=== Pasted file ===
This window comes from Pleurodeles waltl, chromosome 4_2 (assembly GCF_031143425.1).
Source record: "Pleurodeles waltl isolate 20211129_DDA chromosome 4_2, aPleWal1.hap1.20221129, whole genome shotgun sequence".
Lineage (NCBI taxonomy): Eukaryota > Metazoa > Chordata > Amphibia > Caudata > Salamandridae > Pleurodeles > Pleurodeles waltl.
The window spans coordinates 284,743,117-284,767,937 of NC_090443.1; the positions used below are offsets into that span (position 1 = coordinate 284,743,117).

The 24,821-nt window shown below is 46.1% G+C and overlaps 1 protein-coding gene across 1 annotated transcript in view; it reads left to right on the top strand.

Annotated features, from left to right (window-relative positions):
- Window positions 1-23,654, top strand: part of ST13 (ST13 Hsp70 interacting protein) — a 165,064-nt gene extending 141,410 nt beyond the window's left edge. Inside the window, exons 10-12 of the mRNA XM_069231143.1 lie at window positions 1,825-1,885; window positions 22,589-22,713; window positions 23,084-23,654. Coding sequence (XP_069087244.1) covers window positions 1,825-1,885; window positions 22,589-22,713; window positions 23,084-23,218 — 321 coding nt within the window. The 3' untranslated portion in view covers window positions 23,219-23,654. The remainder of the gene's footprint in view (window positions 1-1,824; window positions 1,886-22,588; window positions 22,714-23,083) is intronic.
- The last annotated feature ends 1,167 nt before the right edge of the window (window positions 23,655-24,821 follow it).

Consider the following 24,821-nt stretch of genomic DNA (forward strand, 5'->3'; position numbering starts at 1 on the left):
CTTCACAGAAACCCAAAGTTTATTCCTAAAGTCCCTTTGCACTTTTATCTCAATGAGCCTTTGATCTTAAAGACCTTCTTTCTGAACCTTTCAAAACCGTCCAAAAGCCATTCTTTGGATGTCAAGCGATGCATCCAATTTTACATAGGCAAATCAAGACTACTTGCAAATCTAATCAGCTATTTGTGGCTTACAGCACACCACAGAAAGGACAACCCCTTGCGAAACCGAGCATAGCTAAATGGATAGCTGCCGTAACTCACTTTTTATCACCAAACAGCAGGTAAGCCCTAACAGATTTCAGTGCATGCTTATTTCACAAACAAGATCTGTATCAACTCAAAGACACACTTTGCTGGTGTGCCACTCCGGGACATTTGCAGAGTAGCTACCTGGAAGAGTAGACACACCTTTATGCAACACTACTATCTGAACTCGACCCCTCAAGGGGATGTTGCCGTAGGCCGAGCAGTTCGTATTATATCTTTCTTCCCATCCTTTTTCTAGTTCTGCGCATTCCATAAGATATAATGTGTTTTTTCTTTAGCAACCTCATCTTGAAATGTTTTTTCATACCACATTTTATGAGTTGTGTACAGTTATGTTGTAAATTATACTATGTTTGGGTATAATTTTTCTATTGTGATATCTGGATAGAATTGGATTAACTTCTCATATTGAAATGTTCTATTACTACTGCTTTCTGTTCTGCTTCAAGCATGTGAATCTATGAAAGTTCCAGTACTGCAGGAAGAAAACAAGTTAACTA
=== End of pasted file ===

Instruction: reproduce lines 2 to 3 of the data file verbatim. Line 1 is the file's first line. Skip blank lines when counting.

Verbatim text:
Source record: "Pleurodeles waltl isolate 20211129_DDA chromosome 4_2, aPleWal1.hap1.20221129, whole genome shotgun sequence".
Lineage (NCBI taxonomy): Eukaryota > Metazoa > Chordata > Amphibia > Caudata > Salamandridae > Pleurodeles > Pleurodeles waltl.